Why more needs to be done to support qualified skills people and ensure they’re embarking on a solid career path within our industry.

The skills gap in the UK construction industry is well documented and it is estimated that there will still be a shortage of more than 168,500 workers across all disciplines in the next five years. Many programmes and initiatives are geared at attracting more young people to our industry but how do we ensure they are employed in the right roles and then retain them?

David Hall, Training Partnerships Director at British Gypsum, believes ‘up-skilling’ is the solution. David is continually analysing and evaluating the success and merits of existing training courses and identifying new ways in which we can promote the industry as an aspirational career choice to young people.

“Whilst undoubtedly, a large proportion of the work that needs to be done is centred around engaging with young people at the start of their career decision-making process, it is also evident
that more needs to be done to support those who have recently achieved their plastering diploma to continue to ‘up-skill’ and to find employment,” he said.

“A quick look at college graduation numbers shows that we do actually have a wealth of students at colleges who complete their diploma qualifi cation in their respective construction trades but many are being let down by the lack of a structured route into employment once their course has completed.

Of the 60 colleges British Gypsum works with in the Thistle Partnership, we have supported 3,500 students to achieve their plastering diploma during the 2018-19 academic year alone, yet only 900 of these students were apprentices, which has left 2,600 plastering diploma students with whom we can provide no evidence that they enter the construction industry at all.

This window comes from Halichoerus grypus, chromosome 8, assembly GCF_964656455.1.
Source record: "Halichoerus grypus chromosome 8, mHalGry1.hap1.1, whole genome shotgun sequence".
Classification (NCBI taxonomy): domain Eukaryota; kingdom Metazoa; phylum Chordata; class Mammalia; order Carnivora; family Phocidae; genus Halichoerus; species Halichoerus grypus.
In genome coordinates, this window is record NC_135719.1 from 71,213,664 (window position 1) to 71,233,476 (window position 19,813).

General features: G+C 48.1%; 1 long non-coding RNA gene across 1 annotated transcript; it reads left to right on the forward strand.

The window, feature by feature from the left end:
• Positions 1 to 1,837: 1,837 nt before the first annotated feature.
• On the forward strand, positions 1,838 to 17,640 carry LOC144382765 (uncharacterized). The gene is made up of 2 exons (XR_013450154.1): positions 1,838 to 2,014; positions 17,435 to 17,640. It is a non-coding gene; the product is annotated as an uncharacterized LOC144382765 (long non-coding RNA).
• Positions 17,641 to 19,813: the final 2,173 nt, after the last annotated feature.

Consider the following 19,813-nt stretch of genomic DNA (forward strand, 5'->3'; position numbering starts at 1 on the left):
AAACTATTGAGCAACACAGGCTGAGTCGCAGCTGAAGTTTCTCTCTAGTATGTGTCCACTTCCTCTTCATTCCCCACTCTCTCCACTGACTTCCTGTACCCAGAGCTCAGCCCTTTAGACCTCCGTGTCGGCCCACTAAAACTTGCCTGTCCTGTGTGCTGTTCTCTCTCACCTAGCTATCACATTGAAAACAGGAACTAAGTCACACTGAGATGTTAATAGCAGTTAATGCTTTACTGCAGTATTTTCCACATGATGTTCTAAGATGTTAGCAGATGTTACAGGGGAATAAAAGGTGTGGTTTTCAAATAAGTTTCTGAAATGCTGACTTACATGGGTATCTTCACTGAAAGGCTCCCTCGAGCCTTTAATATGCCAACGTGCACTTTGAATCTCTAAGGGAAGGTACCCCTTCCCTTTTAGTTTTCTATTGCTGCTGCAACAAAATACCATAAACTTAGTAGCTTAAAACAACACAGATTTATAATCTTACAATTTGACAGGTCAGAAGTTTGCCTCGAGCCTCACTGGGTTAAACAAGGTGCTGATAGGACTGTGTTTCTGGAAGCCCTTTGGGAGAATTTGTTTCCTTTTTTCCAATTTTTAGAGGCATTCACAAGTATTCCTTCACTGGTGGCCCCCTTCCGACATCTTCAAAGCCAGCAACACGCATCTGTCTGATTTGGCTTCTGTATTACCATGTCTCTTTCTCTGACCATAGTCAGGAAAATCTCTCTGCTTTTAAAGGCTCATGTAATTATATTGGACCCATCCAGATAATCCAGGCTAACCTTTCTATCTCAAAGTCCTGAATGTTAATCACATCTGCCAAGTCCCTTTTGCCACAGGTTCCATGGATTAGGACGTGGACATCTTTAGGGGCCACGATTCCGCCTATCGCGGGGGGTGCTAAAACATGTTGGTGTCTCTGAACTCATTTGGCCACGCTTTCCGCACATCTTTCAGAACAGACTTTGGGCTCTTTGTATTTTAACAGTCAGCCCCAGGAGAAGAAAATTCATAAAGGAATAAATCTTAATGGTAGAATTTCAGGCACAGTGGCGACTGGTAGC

“The industry also needs to look more closely at improving the skills of existing workers and apprentices if we are to effectively address the skills gap. Investing in ‘up-skilling’ training so that
individuals with basic skills can become more competent in a wider variety of tasks will go a long way to help organisations create the qualified and experienced workforce needed.”

Earlier this year British Gypsum embarked on a pilot training scheme where 25 individuals, a combination of diploma plastering students from the Thistle Partnership colleges and those already
employed in the construction industry but looking to improve their skill set, were given a six-week bursary and a free residential training course at the company’s training academies in Cumbria,
Leicestershire and Kent.

Designed to help individuals improve existing trowel skills and give them the ability to skim competently, practical training included straight flat wall application, finishing internal angles,
bulkhead to ceiling application, working on large wall areas along with many other topics. Course attendees were also given training on business skills and what they need to do to become self-employed, labour only, subcontractors. “By the end of the six-weeks it was evident that the pilot scheme was a real success and had helped to boost skills and abilities of all of those enrolled on the course,” said David. “The feedback received from individuals and employers has been brilliant.

All students highlighted how it has enabled them to improve their skill, speed and efficiency at skimming, giving them greater confidence to enter the industry as skilled tradespeople.”